Compare and Contrast 'Dulce et Decorum Est' by Wilfred Owen and 'The Soldier' by Rupert Brooke

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Stephanie Kenifick         11y1        English

Compare and Contrast ‘Dulce et Decorum Est’ by Wilfred Owen and

‘The Soldier’ by Rupert Brooke

The Great War began in 1914 and ended in 1981. During the four years the war lasted, many young men lost their lives after volunteering to fight for their country. Many powerful poems were written during World War 1. The first poem of two I will be analysing is 'Dulce Et Decorum Est'. The title is taken from a well-known Latin saying ‘Dulce et decorum est, pro patria mori’ meaning: ‘It is sweet and noble to die for ones country’. A realistic war poem written by Wilfred Owen during the war. And the second is ‘The Soldier’ a patriotic poem written by Rupert Brooke.


        Wilfred Edward Salter Owen (1893-1981) was born on March 18, 1893, he teached on the continent until September of 1915 when he returned to England to enlist. Owen saw the bloody side of war and fought on the front line until November 4, seven days before the Armistice, he died in a German machine gun attack.

The first stanza of the poem is describing the soldiers, the way they are tired, worn out and badly affected by war. They are retreating from the front line. Owen is giving the debilitating effects of war, using dramatic and oppressive language. In the second stanza Owen describes the soldiers being gassed and the sequence of their death. The tone changed slightly, Owen describes more action, which draws the reader closer, yet still being pessimistic and cynical. In the third, shorter, verse Owen sees a man dying in front of him, in a somewhat dream like sequence. He uses this as a bridge to link the last two verses to the concluding verse. The last verse has the biggest change in tone. Owen is describing throwing the dead man onto a wagon; he appeals directly to the readers’ senses using longer lines, which express feeling. He gets more angry, jeering and sarcastic, as he refers to Jessie Pope.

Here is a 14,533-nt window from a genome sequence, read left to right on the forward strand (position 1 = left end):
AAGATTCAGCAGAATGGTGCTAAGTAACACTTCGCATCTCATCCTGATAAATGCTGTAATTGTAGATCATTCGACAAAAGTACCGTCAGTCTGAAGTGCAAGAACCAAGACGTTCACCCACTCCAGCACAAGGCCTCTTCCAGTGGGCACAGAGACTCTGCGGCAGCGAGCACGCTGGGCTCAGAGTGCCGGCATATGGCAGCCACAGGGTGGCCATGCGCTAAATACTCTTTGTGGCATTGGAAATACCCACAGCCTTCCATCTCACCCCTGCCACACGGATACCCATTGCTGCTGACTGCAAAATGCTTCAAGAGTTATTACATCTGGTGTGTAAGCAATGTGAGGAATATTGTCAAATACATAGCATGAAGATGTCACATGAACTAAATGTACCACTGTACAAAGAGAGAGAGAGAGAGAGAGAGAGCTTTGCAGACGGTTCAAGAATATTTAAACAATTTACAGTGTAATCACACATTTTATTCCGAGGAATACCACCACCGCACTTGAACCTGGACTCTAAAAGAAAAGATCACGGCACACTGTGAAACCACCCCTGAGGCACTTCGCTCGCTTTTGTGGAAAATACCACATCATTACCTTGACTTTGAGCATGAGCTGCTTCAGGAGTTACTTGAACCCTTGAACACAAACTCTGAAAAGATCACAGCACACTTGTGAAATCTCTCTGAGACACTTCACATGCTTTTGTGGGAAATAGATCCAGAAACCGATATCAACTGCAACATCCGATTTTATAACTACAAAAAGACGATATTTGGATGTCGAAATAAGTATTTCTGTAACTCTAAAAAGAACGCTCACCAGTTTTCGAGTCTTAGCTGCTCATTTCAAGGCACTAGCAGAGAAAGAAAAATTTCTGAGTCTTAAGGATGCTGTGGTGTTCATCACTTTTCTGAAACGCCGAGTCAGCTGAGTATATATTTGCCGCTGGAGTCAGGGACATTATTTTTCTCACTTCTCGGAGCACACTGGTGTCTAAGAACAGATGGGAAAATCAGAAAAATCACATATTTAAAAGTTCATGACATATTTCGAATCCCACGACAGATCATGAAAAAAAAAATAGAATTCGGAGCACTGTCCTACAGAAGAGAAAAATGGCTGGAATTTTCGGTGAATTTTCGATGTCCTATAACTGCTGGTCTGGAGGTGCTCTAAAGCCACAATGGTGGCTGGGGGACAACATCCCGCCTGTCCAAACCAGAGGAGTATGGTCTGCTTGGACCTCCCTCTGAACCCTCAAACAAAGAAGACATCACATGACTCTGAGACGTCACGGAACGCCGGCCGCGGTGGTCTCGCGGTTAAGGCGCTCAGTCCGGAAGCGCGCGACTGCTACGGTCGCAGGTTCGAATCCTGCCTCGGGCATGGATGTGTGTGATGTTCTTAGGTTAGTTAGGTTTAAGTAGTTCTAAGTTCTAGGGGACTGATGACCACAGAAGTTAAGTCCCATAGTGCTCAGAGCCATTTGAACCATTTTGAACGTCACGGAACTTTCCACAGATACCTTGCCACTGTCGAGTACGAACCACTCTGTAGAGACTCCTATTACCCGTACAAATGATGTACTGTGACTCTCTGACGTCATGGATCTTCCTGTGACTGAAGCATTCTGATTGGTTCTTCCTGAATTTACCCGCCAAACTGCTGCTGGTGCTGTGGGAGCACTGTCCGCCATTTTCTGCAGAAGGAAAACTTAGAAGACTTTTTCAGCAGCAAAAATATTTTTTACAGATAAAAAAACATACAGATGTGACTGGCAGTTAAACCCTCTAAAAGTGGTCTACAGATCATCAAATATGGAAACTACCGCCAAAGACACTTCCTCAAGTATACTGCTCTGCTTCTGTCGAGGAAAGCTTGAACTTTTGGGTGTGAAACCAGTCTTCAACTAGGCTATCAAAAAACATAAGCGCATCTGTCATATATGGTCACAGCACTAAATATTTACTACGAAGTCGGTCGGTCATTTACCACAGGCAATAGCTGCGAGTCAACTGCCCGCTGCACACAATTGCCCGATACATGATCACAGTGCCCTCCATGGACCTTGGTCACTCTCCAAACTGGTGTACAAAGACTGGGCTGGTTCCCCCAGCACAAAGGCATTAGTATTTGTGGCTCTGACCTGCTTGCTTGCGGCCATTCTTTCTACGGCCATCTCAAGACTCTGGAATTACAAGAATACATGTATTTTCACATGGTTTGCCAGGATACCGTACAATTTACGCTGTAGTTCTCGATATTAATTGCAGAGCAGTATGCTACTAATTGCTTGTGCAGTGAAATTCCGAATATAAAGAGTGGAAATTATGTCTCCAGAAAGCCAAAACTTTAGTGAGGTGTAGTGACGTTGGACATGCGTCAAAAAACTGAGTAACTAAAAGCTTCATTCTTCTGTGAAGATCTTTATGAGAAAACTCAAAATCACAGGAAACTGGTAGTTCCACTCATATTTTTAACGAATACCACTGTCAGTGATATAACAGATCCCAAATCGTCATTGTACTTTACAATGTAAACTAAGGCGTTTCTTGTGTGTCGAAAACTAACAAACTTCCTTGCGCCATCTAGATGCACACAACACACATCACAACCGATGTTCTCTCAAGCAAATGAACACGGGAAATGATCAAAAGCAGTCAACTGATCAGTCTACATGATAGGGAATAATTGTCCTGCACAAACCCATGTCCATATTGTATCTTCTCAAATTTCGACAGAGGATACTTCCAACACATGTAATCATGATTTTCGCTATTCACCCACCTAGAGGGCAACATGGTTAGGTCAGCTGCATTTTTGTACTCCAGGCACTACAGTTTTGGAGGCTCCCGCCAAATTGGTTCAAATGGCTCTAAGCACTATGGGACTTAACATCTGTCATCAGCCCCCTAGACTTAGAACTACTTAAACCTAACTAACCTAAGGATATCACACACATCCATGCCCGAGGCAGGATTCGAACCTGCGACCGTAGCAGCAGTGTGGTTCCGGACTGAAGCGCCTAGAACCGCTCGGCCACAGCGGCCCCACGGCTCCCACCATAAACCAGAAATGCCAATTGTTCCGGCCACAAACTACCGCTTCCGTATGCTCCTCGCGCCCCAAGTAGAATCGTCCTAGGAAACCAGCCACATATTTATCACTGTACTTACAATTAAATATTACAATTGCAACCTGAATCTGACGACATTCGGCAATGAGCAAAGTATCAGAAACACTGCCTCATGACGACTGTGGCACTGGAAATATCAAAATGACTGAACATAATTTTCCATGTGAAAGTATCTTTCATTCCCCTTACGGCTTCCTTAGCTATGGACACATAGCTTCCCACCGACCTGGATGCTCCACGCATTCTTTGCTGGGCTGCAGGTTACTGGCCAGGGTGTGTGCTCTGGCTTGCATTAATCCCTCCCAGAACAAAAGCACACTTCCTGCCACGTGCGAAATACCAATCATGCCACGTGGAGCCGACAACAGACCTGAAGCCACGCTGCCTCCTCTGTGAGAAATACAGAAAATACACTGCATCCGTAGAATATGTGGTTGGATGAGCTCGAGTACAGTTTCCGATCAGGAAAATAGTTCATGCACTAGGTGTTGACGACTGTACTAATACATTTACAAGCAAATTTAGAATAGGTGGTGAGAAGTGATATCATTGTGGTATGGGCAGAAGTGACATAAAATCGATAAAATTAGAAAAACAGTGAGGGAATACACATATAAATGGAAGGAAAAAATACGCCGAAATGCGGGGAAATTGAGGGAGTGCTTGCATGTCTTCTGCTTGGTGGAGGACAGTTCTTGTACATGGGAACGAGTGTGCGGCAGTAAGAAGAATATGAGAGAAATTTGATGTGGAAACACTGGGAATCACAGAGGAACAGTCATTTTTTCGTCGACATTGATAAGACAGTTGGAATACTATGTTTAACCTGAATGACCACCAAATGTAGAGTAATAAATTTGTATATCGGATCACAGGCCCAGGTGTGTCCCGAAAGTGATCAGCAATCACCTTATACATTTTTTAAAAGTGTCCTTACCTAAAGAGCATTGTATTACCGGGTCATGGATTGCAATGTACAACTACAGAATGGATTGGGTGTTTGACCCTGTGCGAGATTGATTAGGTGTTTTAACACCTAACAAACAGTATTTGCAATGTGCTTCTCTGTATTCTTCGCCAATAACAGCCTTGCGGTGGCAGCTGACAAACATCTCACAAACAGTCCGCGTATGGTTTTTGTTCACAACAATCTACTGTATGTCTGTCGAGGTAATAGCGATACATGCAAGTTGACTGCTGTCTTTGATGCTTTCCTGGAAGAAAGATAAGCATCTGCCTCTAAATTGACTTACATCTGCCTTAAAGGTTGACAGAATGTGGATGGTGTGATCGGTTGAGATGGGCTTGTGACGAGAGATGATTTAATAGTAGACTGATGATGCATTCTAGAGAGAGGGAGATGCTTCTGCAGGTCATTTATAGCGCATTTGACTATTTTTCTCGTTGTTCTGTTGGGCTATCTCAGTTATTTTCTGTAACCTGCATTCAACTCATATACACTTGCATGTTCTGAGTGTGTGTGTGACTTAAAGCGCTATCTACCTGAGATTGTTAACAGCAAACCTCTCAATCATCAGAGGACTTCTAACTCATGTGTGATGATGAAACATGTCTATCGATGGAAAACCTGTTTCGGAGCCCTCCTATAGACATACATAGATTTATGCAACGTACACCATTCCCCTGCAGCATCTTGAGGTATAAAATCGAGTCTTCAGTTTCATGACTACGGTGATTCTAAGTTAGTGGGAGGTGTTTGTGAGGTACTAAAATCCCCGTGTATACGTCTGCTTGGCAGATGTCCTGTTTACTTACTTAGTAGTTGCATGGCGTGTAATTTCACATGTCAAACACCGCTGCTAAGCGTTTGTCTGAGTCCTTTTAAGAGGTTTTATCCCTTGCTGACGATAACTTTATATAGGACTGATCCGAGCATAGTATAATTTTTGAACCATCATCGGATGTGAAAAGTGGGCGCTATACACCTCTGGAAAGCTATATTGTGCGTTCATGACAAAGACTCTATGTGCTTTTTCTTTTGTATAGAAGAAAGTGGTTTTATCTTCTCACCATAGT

As 'Dulce Et Decorum Est' was written during the 3-year period when Owen fought in the war, the poem’s themes are based around death and war. Owen gives a very realistic view of the horrific way the soldiers died, and the poor conditions in which the fought and lived. Owen is trying to let the people back in Britain know the truth about war, rather than the more glorified version other poets such as Jessie Pope portrayed.

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        To really emphasise Owens feeling towards war, he uses many different language techniques.

        In the first verse of 'Dulce Et Decorum Est' Owen sets the tone for the rest of the poem by describing the soldiers as:

        ‘Bent double, like old beggars under sacks,’

Owen uses this as it effectively describes how tired and worn out they are. It also tells the reader about the poor conditions at the beginning of the poem. Owen describes the soldiers as old beggars, but they are actually young and fit. This is a good use of irony as the effects of war ...

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